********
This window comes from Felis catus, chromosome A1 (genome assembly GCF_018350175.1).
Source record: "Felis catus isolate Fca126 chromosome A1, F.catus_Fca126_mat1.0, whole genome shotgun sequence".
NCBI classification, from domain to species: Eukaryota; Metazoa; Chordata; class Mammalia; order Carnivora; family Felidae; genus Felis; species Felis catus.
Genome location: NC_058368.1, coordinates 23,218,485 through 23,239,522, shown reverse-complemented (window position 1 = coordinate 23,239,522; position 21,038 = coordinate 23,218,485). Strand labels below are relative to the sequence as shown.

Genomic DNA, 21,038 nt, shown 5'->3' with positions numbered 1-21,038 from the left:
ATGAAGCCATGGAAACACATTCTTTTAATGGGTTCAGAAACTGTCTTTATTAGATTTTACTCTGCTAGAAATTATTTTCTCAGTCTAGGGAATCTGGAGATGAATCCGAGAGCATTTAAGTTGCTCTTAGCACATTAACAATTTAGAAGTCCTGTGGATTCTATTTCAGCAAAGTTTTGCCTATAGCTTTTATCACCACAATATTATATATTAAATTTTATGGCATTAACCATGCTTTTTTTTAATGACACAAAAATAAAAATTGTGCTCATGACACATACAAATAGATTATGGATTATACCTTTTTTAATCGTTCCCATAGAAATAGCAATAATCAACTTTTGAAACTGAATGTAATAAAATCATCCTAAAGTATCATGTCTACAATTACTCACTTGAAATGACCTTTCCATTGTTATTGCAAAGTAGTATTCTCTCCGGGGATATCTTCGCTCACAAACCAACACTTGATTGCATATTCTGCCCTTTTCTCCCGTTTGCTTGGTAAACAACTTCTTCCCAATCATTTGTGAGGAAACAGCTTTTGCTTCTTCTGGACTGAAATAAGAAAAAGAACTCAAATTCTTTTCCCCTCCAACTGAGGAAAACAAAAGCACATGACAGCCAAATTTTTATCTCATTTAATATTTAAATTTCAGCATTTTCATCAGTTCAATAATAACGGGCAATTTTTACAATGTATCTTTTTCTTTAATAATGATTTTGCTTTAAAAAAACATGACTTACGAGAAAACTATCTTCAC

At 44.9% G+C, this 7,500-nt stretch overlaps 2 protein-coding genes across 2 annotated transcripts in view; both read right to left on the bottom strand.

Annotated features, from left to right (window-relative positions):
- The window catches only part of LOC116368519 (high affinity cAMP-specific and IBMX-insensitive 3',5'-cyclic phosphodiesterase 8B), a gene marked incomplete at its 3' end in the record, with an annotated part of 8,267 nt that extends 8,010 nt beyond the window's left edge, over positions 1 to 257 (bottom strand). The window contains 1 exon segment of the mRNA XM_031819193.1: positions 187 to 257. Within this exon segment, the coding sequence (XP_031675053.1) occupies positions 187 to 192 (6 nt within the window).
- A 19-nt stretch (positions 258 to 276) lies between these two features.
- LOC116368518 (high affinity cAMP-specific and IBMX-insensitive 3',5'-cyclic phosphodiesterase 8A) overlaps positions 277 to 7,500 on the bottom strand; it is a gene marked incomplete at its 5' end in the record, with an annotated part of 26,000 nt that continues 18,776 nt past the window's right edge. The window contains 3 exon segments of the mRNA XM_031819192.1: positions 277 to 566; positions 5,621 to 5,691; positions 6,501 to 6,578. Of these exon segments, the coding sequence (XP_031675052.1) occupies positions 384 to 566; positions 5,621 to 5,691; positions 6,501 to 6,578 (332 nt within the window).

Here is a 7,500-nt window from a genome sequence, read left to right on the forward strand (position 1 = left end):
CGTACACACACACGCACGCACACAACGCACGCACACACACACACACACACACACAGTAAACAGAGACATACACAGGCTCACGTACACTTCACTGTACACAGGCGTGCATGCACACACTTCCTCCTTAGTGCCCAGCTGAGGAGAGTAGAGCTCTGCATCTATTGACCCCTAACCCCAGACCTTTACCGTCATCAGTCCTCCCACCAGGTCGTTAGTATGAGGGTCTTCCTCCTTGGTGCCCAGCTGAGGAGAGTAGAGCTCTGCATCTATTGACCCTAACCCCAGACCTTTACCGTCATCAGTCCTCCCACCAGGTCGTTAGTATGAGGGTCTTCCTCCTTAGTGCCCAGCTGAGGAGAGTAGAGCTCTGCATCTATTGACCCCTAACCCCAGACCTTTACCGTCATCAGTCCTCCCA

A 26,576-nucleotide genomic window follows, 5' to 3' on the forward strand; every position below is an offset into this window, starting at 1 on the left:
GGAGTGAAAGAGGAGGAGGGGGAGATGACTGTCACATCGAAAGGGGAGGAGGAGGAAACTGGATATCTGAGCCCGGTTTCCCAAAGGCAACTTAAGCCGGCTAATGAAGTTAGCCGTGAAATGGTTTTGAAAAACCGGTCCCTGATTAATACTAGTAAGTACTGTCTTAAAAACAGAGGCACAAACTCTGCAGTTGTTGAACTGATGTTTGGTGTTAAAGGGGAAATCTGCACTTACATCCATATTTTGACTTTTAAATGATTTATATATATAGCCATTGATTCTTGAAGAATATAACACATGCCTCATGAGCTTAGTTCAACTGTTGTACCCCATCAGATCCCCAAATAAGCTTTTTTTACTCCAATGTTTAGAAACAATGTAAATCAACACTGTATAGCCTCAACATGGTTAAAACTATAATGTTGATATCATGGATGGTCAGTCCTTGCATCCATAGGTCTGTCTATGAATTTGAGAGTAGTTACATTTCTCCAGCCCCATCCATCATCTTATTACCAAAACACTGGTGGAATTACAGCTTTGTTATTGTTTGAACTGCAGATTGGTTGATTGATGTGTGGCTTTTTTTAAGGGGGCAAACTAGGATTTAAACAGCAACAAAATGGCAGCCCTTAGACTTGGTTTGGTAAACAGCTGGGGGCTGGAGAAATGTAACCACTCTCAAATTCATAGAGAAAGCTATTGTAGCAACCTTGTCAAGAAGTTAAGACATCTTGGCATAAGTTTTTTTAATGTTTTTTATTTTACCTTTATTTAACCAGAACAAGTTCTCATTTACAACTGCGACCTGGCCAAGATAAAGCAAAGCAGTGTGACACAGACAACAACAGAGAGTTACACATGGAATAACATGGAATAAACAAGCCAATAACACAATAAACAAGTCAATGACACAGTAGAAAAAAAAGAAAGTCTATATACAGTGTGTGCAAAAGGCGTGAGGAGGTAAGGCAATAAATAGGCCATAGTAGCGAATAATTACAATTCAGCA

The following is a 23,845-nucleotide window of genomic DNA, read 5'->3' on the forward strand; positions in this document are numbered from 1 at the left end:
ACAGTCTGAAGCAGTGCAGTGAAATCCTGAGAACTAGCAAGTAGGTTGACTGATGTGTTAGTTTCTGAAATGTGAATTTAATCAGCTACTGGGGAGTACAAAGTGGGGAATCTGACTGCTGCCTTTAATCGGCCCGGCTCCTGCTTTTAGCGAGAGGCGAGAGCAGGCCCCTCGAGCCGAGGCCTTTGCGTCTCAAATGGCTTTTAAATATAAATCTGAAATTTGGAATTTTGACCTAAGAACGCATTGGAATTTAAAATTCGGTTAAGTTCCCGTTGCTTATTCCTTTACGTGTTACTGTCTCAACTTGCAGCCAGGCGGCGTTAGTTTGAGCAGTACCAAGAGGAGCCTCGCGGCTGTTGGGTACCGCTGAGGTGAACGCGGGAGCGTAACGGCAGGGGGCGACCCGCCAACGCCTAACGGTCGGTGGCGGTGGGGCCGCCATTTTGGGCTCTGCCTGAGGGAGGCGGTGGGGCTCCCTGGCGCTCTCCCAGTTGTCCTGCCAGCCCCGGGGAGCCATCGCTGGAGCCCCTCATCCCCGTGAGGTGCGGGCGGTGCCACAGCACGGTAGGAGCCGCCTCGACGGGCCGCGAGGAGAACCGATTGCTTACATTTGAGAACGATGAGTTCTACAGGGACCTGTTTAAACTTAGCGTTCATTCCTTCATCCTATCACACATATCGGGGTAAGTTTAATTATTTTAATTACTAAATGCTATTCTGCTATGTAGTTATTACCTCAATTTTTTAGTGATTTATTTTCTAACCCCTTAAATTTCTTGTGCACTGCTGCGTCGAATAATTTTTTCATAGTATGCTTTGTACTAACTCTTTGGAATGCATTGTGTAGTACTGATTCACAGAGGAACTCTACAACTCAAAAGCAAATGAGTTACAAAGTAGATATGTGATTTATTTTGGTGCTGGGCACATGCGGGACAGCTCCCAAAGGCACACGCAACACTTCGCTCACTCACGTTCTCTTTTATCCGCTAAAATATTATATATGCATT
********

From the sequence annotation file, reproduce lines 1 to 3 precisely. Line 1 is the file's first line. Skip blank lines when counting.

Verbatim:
This window comes from Felis catus, chromosome A1 (genome assembly GCF_018350175.1).
Source record: "Felis catus isolate Fca126 chromosome A1, F.catus_Fca126_mat1.0, whole genome shotgun sequence".
NCBI classification, from domain to species: Eukaryota; Metazoa; Chordata; class Mammalia; order Carnivora; family Felidae; genus Felis; species Felis catus.